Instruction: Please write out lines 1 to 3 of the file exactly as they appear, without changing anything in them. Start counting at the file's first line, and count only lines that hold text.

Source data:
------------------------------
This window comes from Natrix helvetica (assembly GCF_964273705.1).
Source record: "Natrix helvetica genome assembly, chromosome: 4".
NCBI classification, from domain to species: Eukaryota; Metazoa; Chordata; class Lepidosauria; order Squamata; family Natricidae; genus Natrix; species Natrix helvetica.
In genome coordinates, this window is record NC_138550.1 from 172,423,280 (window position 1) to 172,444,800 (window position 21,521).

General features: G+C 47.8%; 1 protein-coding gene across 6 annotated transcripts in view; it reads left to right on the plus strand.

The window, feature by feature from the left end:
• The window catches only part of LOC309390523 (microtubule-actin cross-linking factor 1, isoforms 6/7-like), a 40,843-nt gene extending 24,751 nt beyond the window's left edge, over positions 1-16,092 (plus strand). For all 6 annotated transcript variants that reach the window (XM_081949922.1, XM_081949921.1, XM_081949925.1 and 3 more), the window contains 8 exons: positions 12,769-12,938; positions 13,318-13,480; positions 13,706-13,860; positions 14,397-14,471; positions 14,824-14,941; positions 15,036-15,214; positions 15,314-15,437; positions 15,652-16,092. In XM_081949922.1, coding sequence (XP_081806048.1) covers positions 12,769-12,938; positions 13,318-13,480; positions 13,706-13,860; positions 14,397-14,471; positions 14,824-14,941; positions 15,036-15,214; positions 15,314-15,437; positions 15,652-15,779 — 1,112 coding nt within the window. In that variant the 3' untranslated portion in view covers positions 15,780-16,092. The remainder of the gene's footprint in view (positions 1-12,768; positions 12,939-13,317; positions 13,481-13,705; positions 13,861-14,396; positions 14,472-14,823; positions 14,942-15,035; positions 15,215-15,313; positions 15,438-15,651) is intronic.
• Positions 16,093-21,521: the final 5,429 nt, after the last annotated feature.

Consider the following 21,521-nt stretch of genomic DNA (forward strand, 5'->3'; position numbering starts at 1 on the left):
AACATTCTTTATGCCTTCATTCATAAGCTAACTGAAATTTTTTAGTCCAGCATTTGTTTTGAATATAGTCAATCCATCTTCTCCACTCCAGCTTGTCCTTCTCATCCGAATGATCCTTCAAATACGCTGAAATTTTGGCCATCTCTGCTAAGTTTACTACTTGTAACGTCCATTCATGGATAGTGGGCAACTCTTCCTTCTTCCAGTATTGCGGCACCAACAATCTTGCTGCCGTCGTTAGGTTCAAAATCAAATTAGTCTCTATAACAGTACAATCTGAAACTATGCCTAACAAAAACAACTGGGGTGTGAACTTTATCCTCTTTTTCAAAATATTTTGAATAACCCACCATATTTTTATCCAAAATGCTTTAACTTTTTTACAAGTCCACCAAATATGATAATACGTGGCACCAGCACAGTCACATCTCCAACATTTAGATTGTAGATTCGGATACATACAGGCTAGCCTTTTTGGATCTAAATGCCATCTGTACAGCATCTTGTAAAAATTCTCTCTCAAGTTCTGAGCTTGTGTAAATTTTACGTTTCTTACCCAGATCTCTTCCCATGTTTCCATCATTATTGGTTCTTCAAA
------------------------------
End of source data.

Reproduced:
This window comes from Natrix helvetica (assembly GCF_964273705.1).
Source record: "Natrix helvetica genome assembly, chromosome: 4".
NCBI classification, from domain to species: Eukaryota; Metazoa; Chordata; class Lepidosauria; order Squamata; family Natricidae; genus Natrix; species Natrix helvetica.